Common blood test categories are interpreted according to whether they are higher or lower than a normal range. The four most common tests are the complete blood count, blood chemistry tests, blood enzyme tests and blood tests for heart disease risk, as the National Heart, Lung, and Blood Institute indicates.
The most common blood test is the complete blood count, according to the National Heart, Lung, and Blood Institute. Part of routine checkups, doctors use the test to detect blood diseases and disorders such as anemia and blood cancers. The measurements of different parts of the blood, such as red blood cells, white blood cells, hemoglobin, hematocrit and mean corpuscle volume, help doctors determine the level of risk and the condition in question.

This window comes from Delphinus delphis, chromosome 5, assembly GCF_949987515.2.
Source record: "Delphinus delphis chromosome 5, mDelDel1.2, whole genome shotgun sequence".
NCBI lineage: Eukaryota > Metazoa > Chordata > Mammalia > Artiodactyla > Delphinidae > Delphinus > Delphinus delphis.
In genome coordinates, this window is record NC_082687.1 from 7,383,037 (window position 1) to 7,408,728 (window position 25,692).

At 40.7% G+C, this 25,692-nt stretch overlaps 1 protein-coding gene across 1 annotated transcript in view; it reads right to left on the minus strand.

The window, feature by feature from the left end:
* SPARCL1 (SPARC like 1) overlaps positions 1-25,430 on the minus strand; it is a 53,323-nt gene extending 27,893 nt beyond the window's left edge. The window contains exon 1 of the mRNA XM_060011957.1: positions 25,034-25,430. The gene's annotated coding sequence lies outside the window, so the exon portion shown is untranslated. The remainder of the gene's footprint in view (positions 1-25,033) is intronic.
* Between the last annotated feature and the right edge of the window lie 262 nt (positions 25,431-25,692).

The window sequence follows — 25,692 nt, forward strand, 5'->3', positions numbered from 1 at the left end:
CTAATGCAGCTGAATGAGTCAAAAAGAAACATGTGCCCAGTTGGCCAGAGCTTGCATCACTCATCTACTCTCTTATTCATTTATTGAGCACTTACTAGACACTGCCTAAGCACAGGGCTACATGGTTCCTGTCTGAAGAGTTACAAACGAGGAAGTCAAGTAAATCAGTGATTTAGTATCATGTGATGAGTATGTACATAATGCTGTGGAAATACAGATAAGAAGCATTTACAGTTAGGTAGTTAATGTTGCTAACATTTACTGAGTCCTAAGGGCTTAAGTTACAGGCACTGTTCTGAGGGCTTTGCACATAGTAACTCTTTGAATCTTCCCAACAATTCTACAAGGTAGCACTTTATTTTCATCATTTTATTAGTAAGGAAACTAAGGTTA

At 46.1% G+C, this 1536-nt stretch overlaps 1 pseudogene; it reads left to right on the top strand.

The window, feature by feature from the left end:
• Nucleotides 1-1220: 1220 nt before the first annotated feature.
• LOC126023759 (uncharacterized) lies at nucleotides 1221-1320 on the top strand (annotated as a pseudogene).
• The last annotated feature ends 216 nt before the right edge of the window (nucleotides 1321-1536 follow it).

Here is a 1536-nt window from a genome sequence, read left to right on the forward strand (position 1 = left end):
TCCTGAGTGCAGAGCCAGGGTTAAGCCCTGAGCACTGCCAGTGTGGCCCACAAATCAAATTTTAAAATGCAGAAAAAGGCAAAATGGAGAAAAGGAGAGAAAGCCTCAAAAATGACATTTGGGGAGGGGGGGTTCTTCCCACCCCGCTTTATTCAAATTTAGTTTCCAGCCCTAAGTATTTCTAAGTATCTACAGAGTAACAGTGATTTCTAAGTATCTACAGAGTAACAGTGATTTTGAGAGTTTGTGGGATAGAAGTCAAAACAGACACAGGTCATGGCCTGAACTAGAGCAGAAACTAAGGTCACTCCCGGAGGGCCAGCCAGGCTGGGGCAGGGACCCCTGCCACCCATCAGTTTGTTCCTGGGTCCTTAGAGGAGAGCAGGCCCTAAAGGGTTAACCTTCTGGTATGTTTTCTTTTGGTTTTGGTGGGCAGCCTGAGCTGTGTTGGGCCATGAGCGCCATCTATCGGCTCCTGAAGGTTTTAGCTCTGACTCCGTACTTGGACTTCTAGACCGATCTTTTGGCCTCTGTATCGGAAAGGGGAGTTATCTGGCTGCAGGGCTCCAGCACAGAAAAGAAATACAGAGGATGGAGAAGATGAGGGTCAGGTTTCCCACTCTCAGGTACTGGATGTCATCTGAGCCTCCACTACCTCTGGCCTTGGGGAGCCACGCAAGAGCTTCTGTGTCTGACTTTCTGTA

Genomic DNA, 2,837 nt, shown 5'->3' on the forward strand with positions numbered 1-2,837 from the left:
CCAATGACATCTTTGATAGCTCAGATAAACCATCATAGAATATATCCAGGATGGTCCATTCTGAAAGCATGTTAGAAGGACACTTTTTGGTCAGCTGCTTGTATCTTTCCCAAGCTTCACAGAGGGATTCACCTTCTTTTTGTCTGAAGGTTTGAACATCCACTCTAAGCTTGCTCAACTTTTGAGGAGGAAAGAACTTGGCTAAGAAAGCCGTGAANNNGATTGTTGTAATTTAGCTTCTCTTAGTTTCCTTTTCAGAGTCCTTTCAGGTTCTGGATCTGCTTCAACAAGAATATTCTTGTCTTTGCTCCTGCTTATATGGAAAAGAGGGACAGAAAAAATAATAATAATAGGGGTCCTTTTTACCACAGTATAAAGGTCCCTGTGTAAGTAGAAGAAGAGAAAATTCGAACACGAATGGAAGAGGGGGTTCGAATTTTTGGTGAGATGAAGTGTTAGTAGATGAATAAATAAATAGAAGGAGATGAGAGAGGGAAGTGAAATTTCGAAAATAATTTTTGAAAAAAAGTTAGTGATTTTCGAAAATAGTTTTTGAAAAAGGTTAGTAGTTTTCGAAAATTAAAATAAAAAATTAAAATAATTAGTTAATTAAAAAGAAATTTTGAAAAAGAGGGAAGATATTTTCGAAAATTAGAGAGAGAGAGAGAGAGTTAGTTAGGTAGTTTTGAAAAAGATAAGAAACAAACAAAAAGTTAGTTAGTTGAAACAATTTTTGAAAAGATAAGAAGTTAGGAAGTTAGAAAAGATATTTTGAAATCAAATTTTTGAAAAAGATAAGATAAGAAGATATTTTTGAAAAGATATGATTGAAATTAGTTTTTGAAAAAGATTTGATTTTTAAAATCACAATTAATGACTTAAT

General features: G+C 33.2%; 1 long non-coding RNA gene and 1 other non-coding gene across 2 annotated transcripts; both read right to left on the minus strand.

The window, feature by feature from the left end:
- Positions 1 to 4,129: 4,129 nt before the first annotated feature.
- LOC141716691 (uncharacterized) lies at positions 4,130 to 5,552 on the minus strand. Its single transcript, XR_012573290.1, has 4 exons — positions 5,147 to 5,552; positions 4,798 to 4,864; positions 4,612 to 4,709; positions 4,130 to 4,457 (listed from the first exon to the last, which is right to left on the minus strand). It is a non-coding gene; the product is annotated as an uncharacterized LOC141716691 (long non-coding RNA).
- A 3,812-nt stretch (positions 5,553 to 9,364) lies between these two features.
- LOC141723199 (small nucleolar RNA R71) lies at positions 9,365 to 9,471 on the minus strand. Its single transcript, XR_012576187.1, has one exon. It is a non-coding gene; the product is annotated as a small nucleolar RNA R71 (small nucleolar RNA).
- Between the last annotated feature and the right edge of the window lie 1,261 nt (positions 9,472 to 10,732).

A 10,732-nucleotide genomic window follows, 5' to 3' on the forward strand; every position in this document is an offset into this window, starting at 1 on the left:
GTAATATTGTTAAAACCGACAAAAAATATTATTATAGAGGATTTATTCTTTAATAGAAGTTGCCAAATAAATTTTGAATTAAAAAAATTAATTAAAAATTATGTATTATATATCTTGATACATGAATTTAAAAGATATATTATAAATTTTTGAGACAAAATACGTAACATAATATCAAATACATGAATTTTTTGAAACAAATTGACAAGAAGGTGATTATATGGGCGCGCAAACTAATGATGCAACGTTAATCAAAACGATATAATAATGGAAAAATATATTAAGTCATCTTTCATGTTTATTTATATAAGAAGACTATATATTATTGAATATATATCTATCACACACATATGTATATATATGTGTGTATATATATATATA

Abnormal red blood cells indicate anemia, dehydration, bleeding or other blood disorders. White blood cell readings that are abnormal indicate an infection response is occurring because white blood cells fight diseases. Abnormal white blood cells also indicate immune system disorders, as the National Heart, Lung, and Blood Institute explains.
Platelet readings indicate blood clotting disorders when the blood clots too little or too much. High hematocrit levels signify dehydration, but low levels indicate anemia. Doctors also use hematocrit levels to determine the presence of a blood or bone marrow disorder. Abnormal hemoglobin readings indicate blood disorders such as thalassemia and sickle cell anemia. Mean corpuscle volume, an average of red blood vessel sizes, indicates anemia or thalassemia, according to the National Heart, Lung, and Blood Institute.